Tuesday 2 October 2018

Few Words, Fewer Pictures

We are in the quiet times between the end of a  busy fortnight of hosting our latest Help-X couple and anything else happening. In line with my policy of "If you've nothing to say, then say nothing", this will be the shortest post in recent weeks, with few words and even fewer pictures.

That turkey-tom got himself plucked and jointed up for the freezer. He was enormous - we didn't weigh him but he must have easily been up at the 10 kg mark. The thighs alone were over 500 g each. The Woman of the House estimated up the portions for each freezer bag and thinks the bird will go 29-30 portions total.

I have mentioned before that turkeys form a very strong pair-bond and the surviving bird, when he/she loses the partner, can go into a decline and pine away, dying of what some would call a 'broken heart'. I'm not so sure about that, but we have had a male bird die in the past for no apparent reason and after some odd symptoms (heat stroke?) when his wife went off to go broody in a hedge off site and never reappeared. Fox attack? We have no idea.

At times like this the catering goes into 'tidy' up mode, using up a rake of small bits of left overs from the Help-X meals (pig kidneys and apple sauce anyone?). We hate food waste here and we are pretty good at the left overs. This form of cooking we call "bottom of the fridge".

An opportunity, perhaps, to give you a health update. I was called in to the GP yesterday for a flu' jab and a pneumonia shot. Elizabeth tells me I may well be in a "high risk" category. Can't imagine why, can you? :-) So, I am now 10 weeks out of hospital and have achieved the planned "stable" state - neither getting particularly better or worse. I am not congesting up with fluid and most nights I sleep soundly from 10 pm through to 7 am, with very little now of that ticklish cough which was killing my sleep. The cough gets me some nights, but usually when I've maybe overdone the day-time napping I'm not as tired as I should be.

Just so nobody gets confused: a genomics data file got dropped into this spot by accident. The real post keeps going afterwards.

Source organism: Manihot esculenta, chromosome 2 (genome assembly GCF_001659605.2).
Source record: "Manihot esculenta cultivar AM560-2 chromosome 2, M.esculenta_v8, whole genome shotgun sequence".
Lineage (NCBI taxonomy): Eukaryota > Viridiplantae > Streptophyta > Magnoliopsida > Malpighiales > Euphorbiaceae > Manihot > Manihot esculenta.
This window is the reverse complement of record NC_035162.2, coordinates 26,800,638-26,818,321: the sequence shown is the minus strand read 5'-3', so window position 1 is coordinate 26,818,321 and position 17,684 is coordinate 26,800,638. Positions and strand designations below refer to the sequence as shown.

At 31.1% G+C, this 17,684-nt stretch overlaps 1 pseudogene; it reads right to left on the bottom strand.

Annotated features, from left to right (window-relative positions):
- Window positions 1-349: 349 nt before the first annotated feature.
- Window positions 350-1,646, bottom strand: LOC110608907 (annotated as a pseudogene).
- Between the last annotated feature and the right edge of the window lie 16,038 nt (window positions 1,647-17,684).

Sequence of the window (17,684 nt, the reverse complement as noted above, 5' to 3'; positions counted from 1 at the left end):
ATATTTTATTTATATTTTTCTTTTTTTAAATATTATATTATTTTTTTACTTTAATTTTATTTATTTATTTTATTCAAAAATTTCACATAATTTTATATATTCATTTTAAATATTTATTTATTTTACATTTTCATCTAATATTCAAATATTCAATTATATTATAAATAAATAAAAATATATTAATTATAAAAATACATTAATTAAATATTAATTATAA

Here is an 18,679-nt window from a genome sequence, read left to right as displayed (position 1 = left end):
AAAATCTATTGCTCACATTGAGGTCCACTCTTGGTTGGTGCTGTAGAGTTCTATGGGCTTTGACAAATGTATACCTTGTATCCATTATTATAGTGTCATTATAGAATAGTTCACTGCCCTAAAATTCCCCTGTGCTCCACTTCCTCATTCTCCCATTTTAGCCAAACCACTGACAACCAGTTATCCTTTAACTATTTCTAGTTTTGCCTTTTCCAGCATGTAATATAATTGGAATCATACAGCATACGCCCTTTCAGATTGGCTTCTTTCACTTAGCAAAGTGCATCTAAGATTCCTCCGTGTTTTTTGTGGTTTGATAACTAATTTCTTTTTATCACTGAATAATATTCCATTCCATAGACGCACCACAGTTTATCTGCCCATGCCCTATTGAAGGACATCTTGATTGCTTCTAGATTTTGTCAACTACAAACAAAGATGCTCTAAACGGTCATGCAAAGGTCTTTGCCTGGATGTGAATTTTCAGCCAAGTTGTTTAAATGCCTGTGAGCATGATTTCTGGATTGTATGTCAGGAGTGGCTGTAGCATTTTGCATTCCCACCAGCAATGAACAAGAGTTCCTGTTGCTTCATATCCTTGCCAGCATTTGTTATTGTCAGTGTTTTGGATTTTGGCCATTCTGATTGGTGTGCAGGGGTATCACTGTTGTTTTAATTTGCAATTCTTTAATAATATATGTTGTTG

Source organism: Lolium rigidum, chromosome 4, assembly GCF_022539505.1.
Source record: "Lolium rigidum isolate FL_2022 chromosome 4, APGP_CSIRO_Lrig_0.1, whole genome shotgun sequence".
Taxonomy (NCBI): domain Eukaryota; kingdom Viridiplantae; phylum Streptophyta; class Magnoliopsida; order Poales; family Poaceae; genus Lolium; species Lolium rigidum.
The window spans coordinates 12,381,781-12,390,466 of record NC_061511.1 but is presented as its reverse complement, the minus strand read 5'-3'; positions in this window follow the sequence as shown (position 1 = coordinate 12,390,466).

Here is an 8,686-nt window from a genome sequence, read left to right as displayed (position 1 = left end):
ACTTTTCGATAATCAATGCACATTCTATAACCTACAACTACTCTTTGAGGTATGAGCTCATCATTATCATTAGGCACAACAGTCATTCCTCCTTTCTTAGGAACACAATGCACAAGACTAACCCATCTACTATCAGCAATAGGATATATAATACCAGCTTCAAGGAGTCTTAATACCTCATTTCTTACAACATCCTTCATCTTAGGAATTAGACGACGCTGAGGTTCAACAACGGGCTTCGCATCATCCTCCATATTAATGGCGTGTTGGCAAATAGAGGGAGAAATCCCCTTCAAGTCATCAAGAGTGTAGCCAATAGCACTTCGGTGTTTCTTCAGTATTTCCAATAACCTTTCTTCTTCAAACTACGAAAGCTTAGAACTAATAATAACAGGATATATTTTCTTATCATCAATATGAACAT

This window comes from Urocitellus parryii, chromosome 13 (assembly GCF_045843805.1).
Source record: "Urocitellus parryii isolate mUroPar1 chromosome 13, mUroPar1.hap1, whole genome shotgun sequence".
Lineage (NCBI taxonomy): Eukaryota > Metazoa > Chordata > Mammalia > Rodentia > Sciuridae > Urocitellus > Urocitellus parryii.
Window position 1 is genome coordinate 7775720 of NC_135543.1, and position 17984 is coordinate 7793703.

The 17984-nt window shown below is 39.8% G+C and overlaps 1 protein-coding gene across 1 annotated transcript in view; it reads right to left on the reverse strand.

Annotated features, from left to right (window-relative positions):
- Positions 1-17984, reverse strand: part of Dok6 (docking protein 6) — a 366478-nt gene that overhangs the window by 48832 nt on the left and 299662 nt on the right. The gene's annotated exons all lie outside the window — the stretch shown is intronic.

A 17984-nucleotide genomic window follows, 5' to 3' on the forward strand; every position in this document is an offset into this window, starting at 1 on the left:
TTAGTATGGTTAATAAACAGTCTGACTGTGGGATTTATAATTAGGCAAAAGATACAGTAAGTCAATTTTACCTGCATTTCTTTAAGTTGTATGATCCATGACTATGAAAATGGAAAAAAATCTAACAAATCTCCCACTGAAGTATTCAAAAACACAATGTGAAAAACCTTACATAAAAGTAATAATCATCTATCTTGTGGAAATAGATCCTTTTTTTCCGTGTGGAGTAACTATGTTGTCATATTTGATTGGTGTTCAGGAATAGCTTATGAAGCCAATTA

I am still very short of breath and any attempt to walk at normal speed or lift/carry anything results rapidly in a tightness of chest and internal 'Whoa' warnings - slow down, lean on that fence and gaze at sheep while you get your breath back. I assume that the leaky heart valve just leaks more when put under stress, so I do not get the expected surge of good, oxygenated blood. I am waiting, then, on the valve replacement surgery which will happen when I am called into Dublin Hospital (St James???). I am relying on this work to give me a good effective heart again and to relieve me of these frustrating and depressing feelings of being, simply, SO BLOODY ILL. In my dreams I will then be able to start IMPROVING again back to normal breathing, normal strength and ability to work.

If I'm not struggling for breath, of course, and if I've been sitting or standing still, my oxygen sats come back up to 96% and I am in the pink of a healthy, smiley, farmery glow. Friends and visitors come expecting me to LOOK ill and relief spreads across their faces..... "You look WELL, Matt.. good to see you back on your feet". They assume I am fixed. It makes me feel almost fraudulent to have to disillusion them with my "Well, not actually....." On the plus side, this reminds me every day that I am a long way from being the worst off heart patient out there.

More news next time, I hope.

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